Our interest in inventory management stems from observing many operations in Sub-Saharan Africa, including collection of field specimens for scientific projects, distribution of farm inputs by suppliers and wholesalers, and financial accounting for retail stores. In all cases, there is a need to precisely trace the movement of goods being stored and forwarded from one relay point to another, such that managers can query the integrity, count, and location of any product undergoing shipment in real-time. This basic functionality is missing from many logistics operations, often because the need to support them with rigorous data management systems is not realized until much later, when evidence of fraud or product mishandling is exposed.
We have been developing solutions for managing physical inventory and supply chain networks through the system illustrated above, named AIMS: Asset Inventory Management System. This system applies small, unique digital identifiers to all inventory, such as QR codes or RFID codes depending on budgetary constraints. We can equip operators with Android mobile applications for recording the space-time coordinates of every parcel along its way, and syncing this information to a centralized web server, where managers can easily oversee and visualize their supply chains.
Below we describe some components of AIMS in further detail, whose usage has been demonstrated in several scientific projects for the gathering of soil and crop information.
The Tag software application enables projects which cannot afford RFID technology to pre-print randomized QR codes to serve as identifiers. The app can conform to a wide variety of user specifications garnered from extensive user feedback, such as:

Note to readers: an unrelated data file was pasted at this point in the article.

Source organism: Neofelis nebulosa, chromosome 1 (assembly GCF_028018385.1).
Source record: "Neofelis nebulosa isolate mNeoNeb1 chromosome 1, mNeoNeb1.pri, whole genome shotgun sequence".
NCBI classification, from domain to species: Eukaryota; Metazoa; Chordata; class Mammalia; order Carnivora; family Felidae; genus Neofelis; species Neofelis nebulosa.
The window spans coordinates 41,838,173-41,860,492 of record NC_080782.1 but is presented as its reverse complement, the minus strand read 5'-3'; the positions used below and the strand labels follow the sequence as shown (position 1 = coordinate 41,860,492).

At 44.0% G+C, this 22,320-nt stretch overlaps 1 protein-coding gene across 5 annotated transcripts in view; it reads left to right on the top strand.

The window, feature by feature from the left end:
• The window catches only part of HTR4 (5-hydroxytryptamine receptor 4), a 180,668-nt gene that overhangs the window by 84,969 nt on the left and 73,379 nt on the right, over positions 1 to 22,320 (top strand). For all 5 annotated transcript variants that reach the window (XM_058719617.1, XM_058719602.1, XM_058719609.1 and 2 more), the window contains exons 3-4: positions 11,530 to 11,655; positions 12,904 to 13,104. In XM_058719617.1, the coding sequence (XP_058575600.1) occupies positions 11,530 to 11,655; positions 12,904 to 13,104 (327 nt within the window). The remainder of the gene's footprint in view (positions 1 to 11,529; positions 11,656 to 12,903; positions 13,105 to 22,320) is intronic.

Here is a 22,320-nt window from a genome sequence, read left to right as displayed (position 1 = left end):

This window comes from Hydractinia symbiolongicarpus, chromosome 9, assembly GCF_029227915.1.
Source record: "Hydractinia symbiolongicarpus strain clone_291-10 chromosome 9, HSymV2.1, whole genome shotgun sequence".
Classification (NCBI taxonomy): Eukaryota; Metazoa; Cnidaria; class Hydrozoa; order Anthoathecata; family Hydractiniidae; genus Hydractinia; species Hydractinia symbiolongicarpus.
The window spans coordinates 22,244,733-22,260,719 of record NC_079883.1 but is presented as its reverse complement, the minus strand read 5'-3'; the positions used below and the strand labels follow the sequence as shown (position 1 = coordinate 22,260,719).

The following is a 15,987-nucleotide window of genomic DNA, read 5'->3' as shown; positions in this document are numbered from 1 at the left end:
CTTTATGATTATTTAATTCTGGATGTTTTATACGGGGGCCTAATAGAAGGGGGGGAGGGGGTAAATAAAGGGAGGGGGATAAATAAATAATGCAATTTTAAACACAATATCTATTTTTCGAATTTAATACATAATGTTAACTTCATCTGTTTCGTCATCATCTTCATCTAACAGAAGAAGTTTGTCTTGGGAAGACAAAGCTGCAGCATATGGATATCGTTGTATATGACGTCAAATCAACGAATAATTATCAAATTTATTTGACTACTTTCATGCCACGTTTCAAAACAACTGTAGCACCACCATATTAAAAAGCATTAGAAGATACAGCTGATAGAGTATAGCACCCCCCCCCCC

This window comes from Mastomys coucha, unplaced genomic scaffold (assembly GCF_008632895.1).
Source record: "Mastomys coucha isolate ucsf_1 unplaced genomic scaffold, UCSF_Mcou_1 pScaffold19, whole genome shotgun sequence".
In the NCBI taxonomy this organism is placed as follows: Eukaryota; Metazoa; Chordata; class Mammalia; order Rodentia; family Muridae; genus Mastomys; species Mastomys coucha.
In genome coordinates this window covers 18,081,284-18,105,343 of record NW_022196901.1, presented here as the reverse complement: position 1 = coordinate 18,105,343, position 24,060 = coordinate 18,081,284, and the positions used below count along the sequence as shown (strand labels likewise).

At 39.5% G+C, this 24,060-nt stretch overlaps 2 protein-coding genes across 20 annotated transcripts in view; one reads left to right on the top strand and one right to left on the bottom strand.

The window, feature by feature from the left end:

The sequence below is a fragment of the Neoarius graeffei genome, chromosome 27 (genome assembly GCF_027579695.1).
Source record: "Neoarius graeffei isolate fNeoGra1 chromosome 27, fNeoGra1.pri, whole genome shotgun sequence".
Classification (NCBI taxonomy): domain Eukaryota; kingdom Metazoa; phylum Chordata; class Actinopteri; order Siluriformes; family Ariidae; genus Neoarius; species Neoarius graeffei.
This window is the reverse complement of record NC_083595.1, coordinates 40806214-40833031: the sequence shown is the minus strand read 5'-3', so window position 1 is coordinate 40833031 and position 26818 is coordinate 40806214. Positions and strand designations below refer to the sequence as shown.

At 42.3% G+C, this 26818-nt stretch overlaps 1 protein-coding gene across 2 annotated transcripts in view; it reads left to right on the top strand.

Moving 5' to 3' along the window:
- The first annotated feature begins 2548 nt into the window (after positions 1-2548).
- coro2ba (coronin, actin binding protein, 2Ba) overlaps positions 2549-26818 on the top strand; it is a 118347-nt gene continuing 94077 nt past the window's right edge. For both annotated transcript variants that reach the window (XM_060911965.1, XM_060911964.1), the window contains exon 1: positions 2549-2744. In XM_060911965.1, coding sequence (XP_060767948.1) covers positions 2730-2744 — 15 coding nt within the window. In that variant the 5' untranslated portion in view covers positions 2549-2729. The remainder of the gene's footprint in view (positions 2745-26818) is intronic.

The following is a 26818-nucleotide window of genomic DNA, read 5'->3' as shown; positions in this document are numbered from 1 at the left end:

In addition to paper media, we can also support projects willing to invest in more rugged materials, such as laminated badges made from PVC plastic.
As barcoded specimens/products are ferried from one relay point to another, Android apps can be used to upload updates about inventory status, providing managers with larger windows of transparency.
The Mobilesurvey application provides an example of software we have been supporting to georeference field specimens and visualize their acquisition. When specimens are acquired in the field, they are bagged and tagged with the aforementioned QR codes, and the ODK Collect Android app is used to scan these QR codes and record metadata such as the location, time, field operator handling the specimen, and any relevant information about the surroundings. This data is cached and automatically uploaded to the cloud once WiFi returns, while scalable geospatial visualizations are provided in the browser to managers overseeing operations. Our system also provides clues to possible fraudulent activity by auto-identifying sampling locations that deviate too far from the original plan. Since July 2015, field teams for AfSIS, TanSIS, and TAMASA have been using this tool to conduct ODK-based surveys for soil and crop analysis.